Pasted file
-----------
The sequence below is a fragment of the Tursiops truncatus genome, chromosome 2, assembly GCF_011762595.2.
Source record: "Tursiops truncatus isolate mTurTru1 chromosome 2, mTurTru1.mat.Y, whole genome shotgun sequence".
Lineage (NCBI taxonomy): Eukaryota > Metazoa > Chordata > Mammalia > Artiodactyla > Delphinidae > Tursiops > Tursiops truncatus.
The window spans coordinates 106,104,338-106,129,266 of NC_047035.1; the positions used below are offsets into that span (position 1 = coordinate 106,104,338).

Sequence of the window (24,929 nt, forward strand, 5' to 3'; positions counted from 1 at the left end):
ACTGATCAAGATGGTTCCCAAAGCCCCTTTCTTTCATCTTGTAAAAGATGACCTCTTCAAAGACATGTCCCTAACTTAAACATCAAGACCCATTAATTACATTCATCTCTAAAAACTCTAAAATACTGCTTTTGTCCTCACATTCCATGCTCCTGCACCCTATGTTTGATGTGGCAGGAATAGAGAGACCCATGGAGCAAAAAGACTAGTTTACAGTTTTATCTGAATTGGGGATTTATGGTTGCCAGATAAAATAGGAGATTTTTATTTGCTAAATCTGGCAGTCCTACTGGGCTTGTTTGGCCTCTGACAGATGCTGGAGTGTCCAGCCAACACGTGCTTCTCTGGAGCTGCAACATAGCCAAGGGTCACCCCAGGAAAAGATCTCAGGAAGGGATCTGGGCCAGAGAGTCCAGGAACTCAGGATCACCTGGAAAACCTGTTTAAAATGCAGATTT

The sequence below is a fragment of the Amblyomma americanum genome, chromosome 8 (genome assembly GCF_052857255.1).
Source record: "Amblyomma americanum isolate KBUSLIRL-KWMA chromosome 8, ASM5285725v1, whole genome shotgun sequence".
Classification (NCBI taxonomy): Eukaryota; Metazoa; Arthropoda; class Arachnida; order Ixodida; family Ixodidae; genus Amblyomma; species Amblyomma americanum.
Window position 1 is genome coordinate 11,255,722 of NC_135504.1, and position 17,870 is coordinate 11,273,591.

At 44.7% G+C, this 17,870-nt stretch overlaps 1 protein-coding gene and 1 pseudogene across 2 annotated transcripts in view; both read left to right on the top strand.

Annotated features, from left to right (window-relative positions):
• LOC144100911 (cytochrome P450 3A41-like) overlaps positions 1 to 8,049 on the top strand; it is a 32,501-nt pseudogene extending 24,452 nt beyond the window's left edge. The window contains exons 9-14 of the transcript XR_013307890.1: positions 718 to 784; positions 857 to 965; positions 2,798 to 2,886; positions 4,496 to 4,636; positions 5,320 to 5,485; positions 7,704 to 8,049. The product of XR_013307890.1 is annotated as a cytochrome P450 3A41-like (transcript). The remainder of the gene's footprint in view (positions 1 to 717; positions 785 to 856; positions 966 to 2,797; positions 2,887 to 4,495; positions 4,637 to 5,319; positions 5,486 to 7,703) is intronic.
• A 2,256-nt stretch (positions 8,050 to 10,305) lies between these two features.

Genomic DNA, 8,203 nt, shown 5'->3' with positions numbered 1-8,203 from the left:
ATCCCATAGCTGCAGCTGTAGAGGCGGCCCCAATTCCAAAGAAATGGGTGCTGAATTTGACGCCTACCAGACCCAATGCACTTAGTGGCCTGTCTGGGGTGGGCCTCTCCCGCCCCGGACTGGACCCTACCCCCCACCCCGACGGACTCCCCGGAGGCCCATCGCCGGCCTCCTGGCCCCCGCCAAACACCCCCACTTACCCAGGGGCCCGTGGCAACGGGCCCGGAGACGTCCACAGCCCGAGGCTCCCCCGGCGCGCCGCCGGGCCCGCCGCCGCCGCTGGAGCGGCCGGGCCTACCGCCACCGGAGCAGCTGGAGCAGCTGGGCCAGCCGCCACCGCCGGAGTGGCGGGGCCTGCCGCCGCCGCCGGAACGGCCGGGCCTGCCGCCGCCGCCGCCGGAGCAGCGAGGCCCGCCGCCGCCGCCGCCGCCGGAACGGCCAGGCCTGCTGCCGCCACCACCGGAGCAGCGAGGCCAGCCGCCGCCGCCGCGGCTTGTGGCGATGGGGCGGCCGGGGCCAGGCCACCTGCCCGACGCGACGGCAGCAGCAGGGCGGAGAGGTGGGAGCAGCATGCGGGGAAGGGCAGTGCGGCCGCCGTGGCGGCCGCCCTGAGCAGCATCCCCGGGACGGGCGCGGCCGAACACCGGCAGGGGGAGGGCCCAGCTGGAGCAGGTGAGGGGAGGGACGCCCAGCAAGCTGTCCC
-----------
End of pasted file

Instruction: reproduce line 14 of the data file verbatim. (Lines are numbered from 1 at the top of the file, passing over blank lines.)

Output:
• A 2,256-nt stretch (positions 8,050 to 10,305) lies between these two features.